LEPA power sales contract approved by Morgan City council
MORGAN CITY, La. — The City Council approved a power sales contract between the city and the Louisiana Energy and Power Authority for a 10 megawatt share of a 64 megawatt power plant scheduled to come to Morgan City by 2015.
The council had already approved a resolution at a special meeting on March 12 to declare its intention to enter into the power sales contract.
The acceptance of the power sales agreement will allow for the construction of the new power plant in Morgan City, said former Morgan City Mayor Tim Matte. He serves as a LEPA board member.
The six other cities involved in the project include New Roads, Plaquemine, Rayne, Vidalia, Houma and Jonesville.
Matte said assuming that the cities that are considering sharing in the proposed new power plant to be built in Morgan City stay on board, then they will be able to take the power sales agreements and borrow the funds necessary to begin the project. If everything goes according to schedule, they look to borrow the funds by August, Matte said.
The estimated completion date for the entire power plant project is September 2015, he said.
Matte attended a presentation in Rayne last week for the proposed plant and said the other cities are continuing to go through the process of evaluating the project.
“It’s more critical to Morgan City in the sense that we’ve got to make some decisions … over the next several years about what do you do with the power plant as it exists now,” Matte said.
Bringing a new power plant to the city takes some of the pressure off making a decision on the city’s power plant currently in use, he said.
The debt service for the new power plant project plus the debt service on LEPA’s Rodemacher plant still does not equal the original debt service on the Rodemacher project, Matte said. The city would just be “redoing its finances” and “not incurring an additional debt service,” he said.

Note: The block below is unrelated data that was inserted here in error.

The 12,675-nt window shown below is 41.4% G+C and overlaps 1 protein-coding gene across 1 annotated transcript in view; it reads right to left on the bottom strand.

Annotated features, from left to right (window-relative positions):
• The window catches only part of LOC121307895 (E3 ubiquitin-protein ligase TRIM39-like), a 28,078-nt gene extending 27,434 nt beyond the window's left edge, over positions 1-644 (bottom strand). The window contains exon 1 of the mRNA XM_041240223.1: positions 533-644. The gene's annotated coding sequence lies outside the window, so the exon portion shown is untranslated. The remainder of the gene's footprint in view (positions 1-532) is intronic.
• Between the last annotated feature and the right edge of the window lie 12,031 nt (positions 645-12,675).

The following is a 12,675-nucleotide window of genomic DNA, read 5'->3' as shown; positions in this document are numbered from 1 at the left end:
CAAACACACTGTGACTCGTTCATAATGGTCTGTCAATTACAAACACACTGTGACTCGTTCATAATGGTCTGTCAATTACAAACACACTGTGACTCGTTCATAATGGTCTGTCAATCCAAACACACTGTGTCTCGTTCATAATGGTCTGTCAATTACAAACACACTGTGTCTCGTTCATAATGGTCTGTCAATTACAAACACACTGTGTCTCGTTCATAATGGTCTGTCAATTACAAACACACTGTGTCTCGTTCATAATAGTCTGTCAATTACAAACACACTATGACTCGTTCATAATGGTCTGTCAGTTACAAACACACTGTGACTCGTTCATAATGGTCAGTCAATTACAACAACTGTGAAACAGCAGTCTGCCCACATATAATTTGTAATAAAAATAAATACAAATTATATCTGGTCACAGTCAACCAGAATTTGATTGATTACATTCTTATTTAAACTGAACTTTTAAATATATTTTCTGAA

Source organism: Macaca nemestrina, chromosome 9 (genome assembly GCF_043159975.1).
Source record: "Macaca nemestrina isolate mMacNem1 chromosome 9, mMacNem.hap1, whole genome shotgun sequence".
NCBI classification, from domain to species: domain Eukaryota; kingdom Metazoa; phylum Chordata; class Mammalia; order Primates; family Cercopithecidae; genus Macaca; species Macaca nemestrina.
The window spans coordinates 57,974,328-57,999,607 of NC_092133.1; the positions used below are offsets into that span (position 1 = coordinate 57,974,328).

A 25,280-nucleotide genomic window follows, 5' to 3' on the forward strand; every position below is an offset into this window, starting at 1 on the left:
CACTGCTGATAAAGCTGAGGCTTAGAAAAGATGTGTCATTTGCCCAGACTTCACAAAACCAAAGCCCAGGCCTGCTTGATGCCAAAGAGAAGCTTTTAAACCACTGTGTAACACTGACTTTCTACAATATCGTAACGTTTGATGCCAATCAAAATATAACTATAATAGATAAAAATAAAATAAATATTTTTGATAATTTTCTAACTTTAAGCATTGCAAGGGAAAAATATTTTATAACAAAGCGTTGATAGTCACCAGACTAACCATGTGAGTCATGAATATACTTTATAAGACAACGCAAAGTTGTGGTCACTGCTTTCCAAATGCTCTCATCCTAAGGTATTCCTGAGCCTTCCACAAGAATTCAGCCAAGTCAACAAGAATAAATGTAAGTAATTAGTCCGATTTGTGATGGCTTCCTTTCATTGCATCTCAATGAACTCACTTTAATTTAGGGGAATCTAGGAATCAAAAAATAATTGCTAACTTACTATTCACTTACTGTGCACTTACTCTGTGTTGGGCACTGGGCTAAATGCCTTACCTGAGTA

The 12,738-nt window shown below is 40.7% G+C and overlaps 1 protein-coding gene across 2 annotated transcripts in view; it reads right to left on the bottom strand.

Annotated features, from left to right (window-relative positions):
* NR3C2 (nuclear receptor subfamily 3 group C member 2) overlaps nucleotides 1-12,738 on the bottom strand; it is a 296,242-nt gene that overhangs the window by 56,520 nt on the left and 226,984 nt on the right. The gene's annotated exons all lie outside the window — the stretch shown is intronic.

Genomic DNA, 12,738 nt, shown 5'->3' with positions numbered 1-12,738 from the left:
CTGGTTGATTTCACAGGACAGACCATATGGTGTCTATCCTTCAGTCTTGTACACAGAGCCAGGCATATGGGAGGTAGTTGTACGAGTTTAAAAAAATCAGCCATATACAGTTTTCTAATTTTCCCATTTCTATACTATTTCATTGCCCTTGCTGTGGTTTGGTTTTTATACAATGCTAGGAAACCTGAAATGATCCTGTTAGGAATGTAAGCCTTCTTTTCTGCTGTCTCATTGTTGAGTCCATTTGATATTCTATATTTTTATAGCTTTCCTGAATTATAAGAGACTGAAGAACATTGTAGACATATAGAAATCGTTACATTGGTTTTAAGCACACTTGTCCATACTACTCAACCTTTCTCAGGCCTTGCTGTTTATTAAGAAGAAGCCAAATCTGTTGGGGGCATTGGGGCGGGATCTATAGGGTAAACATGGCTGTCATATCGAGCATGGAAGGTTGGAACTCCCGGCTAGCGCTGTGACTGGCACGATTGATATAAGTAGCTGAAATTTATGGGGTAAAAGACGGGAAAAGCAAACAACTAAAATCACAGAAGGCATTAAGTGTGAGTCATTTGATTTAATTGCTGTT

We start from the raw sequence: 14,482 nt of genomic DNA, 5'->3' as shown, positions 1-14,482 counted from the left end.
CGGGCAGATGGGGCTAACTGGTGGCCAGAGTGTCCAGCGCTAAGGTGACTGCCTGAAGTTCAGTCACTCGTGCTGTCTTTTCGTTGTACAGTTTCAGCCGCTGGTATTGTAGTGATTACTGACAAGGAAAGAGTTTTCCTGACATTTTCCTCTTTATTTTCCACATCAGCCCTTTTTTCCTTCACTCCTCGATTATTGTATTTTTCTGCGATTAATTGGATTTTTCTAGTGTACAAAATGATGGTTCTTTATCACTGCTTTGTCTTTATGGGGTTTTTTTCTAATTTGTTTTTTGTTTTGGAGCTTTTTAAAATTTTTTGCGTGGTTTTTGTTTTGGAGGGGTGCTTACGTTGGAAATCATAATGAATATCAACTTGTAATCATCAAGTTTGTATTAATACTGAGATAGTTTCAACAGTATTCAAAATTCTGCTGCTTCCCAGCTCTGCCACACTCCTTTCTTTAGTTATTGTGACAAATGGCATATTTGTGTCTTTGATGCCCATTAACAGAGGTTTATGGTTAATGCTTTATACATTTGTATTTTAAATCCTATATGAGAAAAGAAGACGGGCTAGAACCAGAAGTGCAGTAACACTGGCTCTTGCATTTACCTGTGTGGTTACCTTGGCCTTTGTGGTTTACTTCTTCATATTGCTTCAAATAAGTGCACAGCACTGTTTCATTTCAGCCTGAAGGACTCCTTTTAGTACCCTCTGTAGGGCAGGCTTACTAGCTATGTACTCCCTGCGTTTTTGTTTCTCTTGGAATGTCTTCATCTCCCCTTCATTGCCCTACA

The 10 megawatt share the city would have in the new power plant would take care of 25 percent of the city’s load and with the Rodemacher plant, about 75 percent of the city’s power load is accounted for, Matte said. The city “can play to market” for the remaining portion of the city’s power load without much risk, he said.
Matte said the project is “viable” and “will bring a long-term benefit to” Morgan City and all the other cities involved in the project. Morgan City is the first one among the interested cities to discuss approving the power sales contract at a public meeting. Houma will discuss approving the power sales contract at a meeting today, he said.
The council also discussed the city garbage truck issues, which was exacerbated by a truck that caught fire on Jan. 29.
Mayor Frank “Boo” Grizzaffi said the city has three garbage trucks working now and staff that can pick up the garbage, but that is only a temporary solution.
The city is now down to two options, either buy used garbage trucks or privatize the city’s garbage pickup, Grizzaffi said. Originally, Grizzaffi considered leasing but said there are too many risks associated with that option.
The city charges $12.19 per month per household for garbage pickup.
Roddy Matherne of Progressive Waste Solutions Inc., which has garbage contracts with the City of Patterson, the Town of Berwick and St. Mary Parish, spoke to the council about talks he has had with Grizzaffi about possibly becoming the city’s garbage contractor.
Grizzaffi said if the city chose to go with Progressive, he has talked to Matherne about trying to lock in a long-term rate for garbage collection.